Sunday, February 10, 2013

You Is Kind. Baby Pearce Learns a Lesson

I am raising a future leader, but what that means in the mean time is that I’m the mother of a strong-willed, choleric, active little boy who is fortunate to be 8 years old. Pearce has known what he has wanted in this world since before I gave him permission to make a choice on anything. Sometimes this has meant that he would have a meltdown or temper tantrum in public. It wasn’t because he was spoiled. It was because I was obstructing his success.

During fall fest when Pearce was a little over two, I had him dressed in the cutest cowboy outfit, and as I walked around with him he only wanted to be with his daddy who was passing out candy in the festival. The thing was Pearce would have been a hindrance requiring all of his daddy’s attention. Pearce has been a man-baby from the moment he was born. His happy place since he could sit in a buggy has been Home Depot and Lowes. If you think I’m kidding, ask Patrick or my parents. Since Pearce was not getting to see and be with his daddy at that exact moment, he threw one whollapalloza of a temper tantrum in front of God and everybody. I had no choice but to handle the situation in front of God and everybody. I sat down on the ground like an Indian, plopped Pearce in my lap, crossed his arms in front of him and grabbed his hands, and wedged his feet between my crossed legs. OH WAS HE ANGRY! He bucked, and he screamed. He knew the routine. This wasn't our first rodeo. The more he bucks, the tighter things become. The more he regains control, the more I can release my grip. It seemed like I was on the ground with him for 25 minutes, and really he still wasn’t done, but he was done enough for me to carry his tiny hiney out to the car where he was disciplined further. While I was on the ground holding him, parents with their kids in tow saw everything which made Pearce even madder, but I had no choice.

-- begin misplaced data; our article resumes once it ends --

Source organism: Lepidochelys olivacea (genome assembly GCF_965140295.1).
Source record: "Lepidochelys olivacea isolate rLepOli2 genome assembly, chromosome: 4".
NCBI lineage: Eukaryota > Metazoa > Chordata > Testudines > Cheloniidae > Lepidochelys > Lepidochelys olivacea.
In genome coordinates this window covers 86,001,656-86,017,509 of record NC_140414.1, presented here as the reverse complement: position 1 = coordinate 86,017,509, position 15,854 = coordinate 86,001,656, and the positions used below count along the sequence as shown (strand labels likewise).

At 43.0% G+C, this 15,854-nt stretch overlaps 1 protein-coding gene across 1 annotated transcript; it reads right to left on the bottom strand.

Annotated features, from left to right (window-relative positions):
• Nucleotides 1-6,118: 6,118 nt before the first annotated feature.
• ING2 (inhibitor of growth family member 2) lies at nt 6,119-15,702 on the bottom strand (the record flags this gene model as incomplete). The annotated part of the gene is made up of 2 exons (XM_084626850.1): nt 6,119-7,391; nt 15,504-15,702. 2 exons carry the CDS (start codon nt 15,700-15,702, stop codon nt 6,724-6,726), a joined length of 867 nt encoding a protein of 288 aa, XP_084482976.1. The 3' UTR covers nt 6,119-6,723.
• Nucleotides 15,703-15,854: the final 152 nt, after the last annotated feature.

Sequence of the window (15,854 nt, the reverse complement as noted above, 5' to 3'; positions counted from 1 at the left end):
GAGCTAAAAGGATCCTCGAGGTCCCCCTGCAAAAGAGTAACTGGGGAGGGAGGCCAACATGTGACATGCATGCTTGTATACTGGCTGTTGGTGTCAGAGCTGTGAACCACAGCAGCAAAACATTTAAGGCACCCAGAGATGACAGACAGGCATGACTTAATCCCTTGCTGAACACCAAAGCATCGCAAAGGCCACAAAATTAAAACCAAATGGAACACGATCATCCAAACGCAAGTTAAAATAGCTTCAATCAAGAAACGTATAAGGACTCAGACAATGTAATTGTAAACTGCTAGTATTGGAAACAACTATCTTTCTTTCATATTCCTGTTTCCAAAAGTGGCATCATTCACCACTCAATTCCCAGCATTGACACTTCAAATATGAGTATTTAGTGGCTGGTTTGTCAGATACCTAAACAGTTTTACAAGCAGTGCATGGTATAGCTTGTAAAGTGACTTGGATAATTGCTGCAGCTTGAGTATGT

I do my best to praise him in public and correct him in private, but sometimes that just can’t happen. I let people know who work with my son, teach my son or spend time with my son that he requires an actual hands-on approach, and if they need to, they can call or text me and I’ll bring the spoon. Thankfully, those times are growing less frequent. Praise the Lord from a weary momma. I just keep telling myself these are wonderful qualities and traits and strengths God has given Pearce for later in life. It’s up to me not to kill him first (just kidding). It’s up to me to help to shape Pearce into the godly man God wants him to be.

Kindness is love’s conduct, according to my Open Bible Edition of the American Standard Bible. Kindness means treating others the way you want to be treated or treating them better than they deserve. It means praising in public and disciplining in private. It means investing in another person in a way that is meaningful to that person not yourself. Trust me, the last thing I wanted to do was sit down in that field and restrain a two year old, but it is what was best for him.

In Acts 18, Priscilla and Aquilla hear Apollos teaching the only thing he knows to teach. He basically had one sermon (LOL). According to verse 24, He was a learned man, with a thorough knowledge of the Scriptures. In verse 25 however it says, He had been instructed in the way of the Lord, and he spoke with great fervor and taught about Jesus accurately, though he knew only the baptism of John. It’s a sermon that can preach for sure, but it didn’t give a complete picture, and it showed a hole in his education. So what does Priscilla and Aquila do? They invited him into their home and teach him more thoroughly (verse 26). Once he was equipped, he went on to publicly debate the Jews about Jesus being the fulfillment of prophesy and being the Savior that God had promised. Priscilla and Aquila took time out of their schedule and their tent-making work to instruct and invest in another person, and they did so by welcoming him warmly into their inner sanctuary of life. That my friend is kindness…every letter of the word. Not only that, but when Apollos was ready to go, they encouraged him and wrote a letter on his behalf.

As a result of their kindness, verse 28 says, he vigorously refuted the Jews in public debate, proving from the Scriptures that Jesus was the Christ. They became an elemental building block in his kingdom work, and isn’t that the whole point?

Look for opportunities to be kind. Maybe exercise kindness to the checker at Walmart, the crossing guard, the mailman, your waiter or waitress. Exercise kindness in your own family – why should they see you being kind to someone outside your walls when you aren’t nice to them? And exercise kindness to fellow believers.

You is kind! From The Help.

1 comment:

  1. Oh, Mr. I love to hear of his adventures and lessons!


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